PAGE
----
Update: For some reason there's "adult content" warning on one of them though it played on Indian national TV, pretty much whenever.









Consumers (like me) are just weird...

... which makes the marketer's job harder than it should be.

Take for example my decision to finally install Google Desktop.
Did I do it because I saw the benefits of all my data being indexed and so very searchable? Did I do it because maybe I wanted to use their cross-desktop file-sharing system (don't ask!)
Hell no!

I tend to be able to find files on my computer and when I can't Microsoft's default "Find" thingy does an adequate job.

Quite frankly, there are many files on my computer that I never, ever want entering any index ...ever. Just so we're clear absolutely never..ever.....absolutely never...ever...ok, I'll stop.

So why did I install it? Cricket.
The World Cup started yesterday and I wanted to install the Cricket Google Gadget.

So what did I learn from observing my own behavior (besides that fact that I'm weird)? That you never know what will make a consumer adopt a product, and so it's useful to try to develop an ecosystem around it. A cla…

Net stupidity?

Got to this story, via Alootechie (a site I'm partial to only cos it's name is so geekily silly:))
Apparently this was in response to "limited participation in social and cultural activity" by the students of (and because of a recent suicide at) IIT Bombay (incidentally why isn't it calling itself IIT Mumbai now that the city has been renamed? And why isn't there a IIT Chennai? Think they're concerned about losing brand value? or will there be just too much work involved in changing web addresses?:))

Argh..I digress a lot.

Anyway, the Dean of the School decided to ban Internet access in the hostel rooms from 11pm to 12:30pm. That's right: for more than half the day. I have a simple question. How can people in charge of the education of some of the smartest kids in a country (and arguably the world) do something so incredibly boneheaded? And how are they getting away with it? Seriously?:)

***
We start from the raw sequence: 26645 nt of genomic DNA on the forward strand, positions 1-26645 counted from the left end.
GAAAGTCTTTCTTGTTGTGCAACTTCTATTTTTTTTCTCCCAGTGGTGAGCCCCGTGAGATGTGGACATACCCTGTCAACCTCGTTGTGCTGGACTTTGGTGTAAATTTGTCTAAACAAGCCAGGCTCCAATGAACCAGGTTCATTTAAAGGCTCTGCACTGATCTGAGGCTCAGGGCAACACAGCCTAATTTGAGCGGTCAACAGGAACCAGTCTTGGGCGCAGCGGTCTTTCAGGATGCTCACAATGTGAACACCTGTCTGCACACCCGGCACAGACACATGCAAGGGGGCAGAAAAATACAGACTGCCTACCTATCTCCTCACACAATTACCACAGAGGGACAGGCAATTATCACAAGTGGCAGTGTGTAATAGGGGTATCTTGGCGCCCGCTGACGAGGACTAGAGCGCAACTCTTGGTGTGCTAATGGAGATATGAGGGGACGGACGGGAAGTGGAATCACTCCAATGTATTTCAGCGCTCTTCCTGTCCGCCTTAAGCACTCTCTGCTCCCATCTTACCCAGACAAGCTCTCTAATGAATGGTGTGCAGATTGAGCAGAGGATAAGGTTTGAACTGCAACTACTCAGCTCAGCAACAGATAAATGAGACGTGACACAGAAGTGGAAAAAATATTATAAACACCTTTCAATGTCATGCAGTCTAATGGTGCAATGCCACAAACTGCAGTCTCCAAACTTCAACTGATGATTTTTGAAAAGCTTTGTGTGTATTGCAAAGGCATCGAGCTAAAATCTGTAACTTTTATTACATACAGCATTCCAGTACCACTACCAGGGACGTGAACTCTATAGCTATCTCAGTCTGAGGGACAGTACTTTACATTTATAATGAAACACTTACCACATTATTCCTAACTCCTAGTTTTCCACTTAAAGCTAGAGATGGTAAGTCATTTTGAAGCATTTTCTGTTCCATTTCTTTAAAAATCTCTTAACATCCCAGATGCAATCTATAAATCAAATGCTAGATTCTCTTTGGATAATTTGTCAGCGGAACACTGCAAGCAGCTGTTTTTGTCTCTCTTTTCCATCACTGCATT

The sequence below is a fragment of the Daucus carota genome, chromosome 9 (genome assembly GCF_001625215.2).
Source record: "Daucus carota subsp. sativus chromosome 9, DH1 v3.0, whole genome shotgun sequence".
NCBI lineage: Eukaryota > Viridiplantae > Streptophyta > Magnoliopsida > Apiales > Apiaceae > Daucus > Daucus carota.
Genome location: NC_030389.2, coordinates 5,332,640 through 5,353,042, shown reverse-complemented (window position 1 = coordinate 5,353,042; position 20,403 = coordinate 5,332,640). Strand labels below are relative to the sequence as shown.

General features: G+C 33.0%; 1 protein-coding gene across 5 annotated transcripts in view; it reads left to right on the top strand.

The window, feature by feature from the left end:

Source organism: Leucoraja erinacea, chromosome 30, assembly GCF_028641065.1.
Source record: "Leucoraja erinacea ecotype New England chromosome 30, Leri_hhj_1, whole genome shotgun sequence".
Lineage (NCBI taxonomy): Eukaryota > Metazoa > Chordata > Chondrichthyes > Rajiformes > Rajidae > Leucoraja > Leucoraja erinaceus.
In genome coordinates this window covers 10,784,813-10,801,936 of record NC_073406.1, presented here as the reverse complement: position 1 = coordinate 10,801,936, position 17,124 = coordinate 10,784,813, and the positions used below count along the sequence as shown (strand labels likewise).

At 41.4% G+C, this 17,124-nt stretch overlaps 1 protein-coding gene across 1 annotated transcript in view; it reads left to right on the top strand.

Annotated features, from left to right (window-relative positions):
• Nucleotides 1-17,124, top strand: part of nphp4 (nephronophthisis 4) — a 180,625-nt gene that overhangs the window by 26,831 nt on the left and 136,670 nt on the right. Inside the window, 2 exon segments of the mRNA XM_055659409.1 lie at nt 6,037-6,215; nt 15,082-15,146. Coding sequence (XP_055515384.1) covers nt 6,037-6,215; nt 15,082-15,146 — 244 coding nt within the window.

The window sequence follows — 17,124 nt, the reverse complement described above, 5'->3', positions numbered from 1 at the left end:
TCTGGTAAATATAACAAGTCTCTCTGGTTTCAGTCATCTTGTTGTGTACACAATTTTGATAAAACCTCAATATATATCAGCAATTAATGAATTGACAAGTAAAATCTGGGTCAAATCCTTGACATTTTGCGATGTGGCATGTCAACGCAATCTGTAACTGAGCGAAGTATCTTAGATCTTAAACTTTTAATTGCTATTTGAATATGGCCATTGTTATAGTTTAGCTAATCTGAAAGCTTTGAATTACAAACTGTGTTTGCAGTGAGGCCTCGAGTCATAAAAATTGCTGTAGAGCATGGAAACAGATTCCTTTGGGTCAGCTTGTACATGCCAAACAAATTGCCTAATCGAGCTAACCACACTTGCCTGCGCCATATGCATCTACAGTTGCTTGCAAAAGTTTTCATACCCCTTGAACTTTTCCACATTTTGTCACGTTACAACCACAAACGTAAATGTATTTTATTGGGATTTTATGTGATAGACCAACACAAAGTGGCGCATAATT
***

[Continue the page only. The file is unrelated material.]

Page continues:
What's next? Banning access to all books because some students …

Satyajeet = सत्यजीत

Oh dear God!! This is so frikking cool, I'm not sure what to do. I'll probably rarely use this, but I can't even believe the technology is good enough to do this, and to see it rolled out and integrated in to Blogger!!! And so easy to use!! Whoa...

The feature is Transliteration and I learnt about it at ContentSutra (that's a good name for an Indian tech site; almost as good as Alootechie:))

Anyway, I should explain. Look at the heading. I just typed in "Satyajeet", but with the push of one button it became सत्यजीत .
It's not the perfect translation into Devnagri, but it's pretty damn close! Now, I've really lost the ability to write in Devnagri; well not really, but I probably write at the level of a 10-12 year old (and not a very bright 10-12 year old.) I wrote two Hindi plays once in college and though the dialogue was all in Hindi, I had to write it in the Roman script, because writing in Devnagri would have taken me too long. Someone later t…

Staying the online course

A friend's post led me this article. The short story: MIT continues to extend OpenCourseWare: their site that puts all MIT course material online. By the end of the year every MIT course; that's every single MIT course (all 1800 of em) will have its course material online. (I need to snoop around there more now; it's been almost 2 years since I last poked around the site.)